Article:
Neat aspect of the Formula Drift rules is that the chassis-side suspension pickup points must remain stock, but wheel-side is free. Up front that means a custom control arm for the strut to push the wheels out for wider track, and a significant increase in caster angle. The rear gets more interesting. Standard Mustang rear end uses a funky multi-link suspension which is surely great for road car use, but probably a little finicky to deal with when tuning a race car. To get around this, they’ve used the stock pick up points mixed-and-matched with a custom upright and control arms to make a pure double wishbone configuration with the right kind of anti-squat and roll center properties to help with drifting. There are some good pictures on the interwebs showing what they did.

The trick to drifting it is really mostly about finding a setup that suits your style. We’ve included a few baseline options to get you started. The competition setup runs super low tyre pressures and softer rear end to lift the inside front tyre―you’ll see Vaughn’s car do this at Formula Drift events. It’s a good way to get huge drift angle at high speed, but takes massive commitment to hold that edge without over-rotating or straightening and spearing off in the other direction. The ‘drift’ setup takes more of a Demo Day approach with higher pressures and more rear end stiffness to balance with the front. It is easier to get into a drift, but generally slower through turns as a result, which is fine because we’re doing this for fun and not to impress the judges during a tandem run.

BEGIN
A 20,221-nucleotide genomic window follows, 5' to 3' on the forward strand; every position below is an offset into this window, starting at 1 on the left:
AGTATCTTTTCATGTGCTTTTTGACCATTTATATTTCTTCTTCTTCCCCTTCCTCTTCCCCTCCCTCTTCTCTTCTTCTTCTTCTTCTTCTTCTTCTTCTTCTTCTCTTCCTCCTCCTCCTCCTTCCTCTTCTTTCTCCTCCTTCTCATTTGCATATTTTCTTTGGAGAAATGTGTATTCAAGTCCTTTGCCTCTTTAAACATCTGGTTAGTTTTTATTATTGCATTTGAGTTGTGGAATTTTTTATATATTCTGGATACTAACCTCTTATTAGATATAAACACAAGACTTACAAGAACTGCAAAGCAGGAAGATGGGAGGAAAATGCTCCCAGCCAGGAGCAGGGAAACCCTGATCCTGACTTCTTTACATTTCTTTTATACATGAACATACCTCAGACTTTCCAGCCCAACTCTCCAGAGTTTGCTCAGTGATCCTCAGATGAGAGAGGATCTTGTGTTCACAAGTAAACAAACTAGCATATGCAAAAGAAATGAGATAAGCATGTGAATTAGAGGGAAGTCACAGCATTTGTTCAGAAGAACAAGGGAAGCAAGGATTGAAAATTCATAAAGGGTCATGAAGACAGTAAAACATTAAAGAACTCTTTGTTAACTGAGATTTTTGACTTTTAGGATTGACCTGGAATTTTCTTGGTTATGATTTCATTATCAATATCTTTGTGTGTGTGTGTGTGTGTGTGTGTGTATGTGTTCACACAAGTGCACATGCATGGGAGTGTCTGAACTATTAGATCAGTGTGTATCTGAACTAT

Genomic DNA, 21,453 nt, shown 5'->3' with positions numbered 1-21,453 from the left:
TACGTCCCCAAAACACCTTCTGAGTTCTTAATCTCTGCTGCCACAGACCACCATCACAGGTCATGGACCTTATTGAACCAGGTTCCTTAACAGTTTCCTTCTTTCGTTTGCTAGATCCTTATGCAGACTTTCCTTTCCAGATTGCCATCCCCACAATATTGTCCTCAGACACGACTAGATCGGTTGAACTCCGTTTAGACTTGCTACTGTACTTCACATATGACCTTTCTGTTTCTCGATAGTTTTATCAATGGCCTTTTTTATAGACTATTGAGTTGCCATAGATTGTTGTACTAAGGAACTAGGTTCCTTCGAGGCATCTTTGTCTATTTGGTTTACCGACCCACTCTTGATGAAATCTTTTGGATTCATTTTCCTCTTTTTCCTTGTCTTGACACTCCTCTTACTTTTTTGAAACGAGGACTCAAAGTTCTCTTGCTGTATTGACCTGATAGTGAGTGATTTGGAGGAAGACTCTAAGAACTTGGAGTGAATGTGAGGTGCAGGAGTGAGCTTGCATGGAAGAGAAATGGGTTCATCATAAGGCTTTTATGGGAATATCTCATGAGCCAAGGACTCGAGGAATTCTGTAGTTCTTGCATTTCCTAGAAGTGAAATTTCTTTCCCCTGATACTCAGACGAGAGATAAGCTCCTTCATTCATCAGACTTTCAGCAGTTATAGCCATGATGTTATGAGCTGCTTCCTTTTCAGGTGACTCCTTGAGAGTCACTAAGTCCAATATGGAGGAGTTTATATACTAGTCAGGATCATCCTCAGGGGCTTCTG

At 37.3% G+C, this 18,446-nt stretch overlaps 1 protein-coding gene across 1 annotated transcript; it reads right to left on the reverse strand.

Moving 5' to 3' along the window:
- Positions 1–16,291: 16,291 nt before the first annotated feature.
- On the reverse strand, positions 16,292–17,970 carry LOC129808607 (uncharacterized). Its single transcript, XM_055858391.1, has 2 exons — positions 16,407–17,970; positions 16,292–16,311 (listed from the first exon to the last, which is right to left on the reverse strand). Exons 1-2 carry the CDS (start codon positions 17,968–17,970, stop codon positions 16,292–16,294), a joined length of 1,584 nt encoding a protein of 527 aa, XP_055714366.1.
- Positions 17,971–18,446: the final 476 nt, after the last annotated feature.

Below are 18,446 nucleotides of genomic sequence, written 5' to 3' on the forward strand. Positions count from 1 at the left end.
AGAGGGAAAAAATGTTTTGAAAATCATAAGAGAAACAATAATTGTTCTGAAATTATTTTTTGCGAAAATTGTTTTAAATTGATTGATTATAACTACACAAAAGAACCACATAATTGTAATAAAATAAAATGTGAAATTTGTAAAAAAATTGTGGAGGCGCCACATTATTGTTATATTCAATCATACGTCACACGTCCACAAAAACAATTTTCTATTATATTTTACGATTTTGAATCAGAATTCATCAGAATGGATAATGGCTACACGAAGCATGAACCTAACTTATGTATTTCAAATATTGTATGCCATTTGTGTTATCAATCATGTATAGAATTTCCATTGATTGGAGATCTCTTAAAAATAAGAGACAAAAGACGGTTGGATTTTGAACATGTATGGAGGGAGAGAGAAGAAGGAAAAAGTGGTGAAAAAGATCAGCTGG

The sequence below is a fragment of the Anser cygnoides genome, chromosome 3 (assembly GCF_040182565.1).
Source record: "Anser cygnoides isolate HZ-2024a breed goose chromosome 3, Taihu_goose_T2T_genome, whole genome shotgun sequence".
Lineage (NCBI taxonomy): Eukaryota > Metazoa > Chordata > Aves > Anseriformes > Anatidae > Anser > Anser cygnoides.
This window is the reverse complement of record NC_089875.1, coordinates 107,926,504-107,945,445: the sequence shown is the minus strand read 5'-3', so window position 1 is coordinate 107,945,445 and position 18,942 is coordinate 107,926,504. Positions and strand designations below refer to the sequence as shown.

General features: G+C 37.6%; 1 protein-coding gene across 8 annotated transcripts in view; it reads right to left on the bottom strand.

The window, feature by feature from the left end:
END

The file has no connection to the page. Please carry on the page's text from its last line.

I’d recommend playing with both setups to see which feels better as a starting point for your personal style before tweaking tyre pressures and anti-roll bars from there. Small changes to handbrake strength can have a good effect in tuning the car, as well, for those of us without full analog handbrake hardware.

Being late in getting these notes written up, I’ve already seen some of your videos drifting the car and it’s great to see. Love the tandem runs and seeing others get on with such a different driving style. Try it in VR if you have a chance!

Vaughn Gittin Jr.’s Ford Mustang RTR 1966

There’s a lot in common between this one and its main competition, the in-game 1969 Trans-Am Camaro: 5L V8, front control arm with Hotchkiss rear axle, around 2800lb (1270KGs) total weight, and decent aero for that era.

For the engine, we took the GT350 302ci V8 as a reference point. There were claims of race-prepped engines cranking out 480hp@8000rpm for Trans-Am, but this is a fairly big number considering the homologation street car (not all that different) was generally agreed to produce 350hp and the Camaros it raced against were dyno-tested to show something in the low-400 range… and those won most of the races.

Our model uses dyno data from similar cars and balances it in the 415hp range at 7800rpm to fit well with the rest of the class. FIA’s historic database came through again with lots of good information, including a wide range of the gearbox options used in 302ci Mustangs from that era, and all are present here.

This car benefits from an improved model of the Hotchkiss rear suspension design. Many thanks to you guys for isolating the issues our old version of this geometry had on the Camaro. The investigation into why that one would fall apart resulted in a much more accurate model within the chassis solver limitations (no flexible links), with a roll center that moves more correctly with chassis motion. The Ford Escort models have been revised for this new approach as well.

Feel the adrenaline of going sideways with these fun-filled machines in Project CARS 2 with the Fun Pack.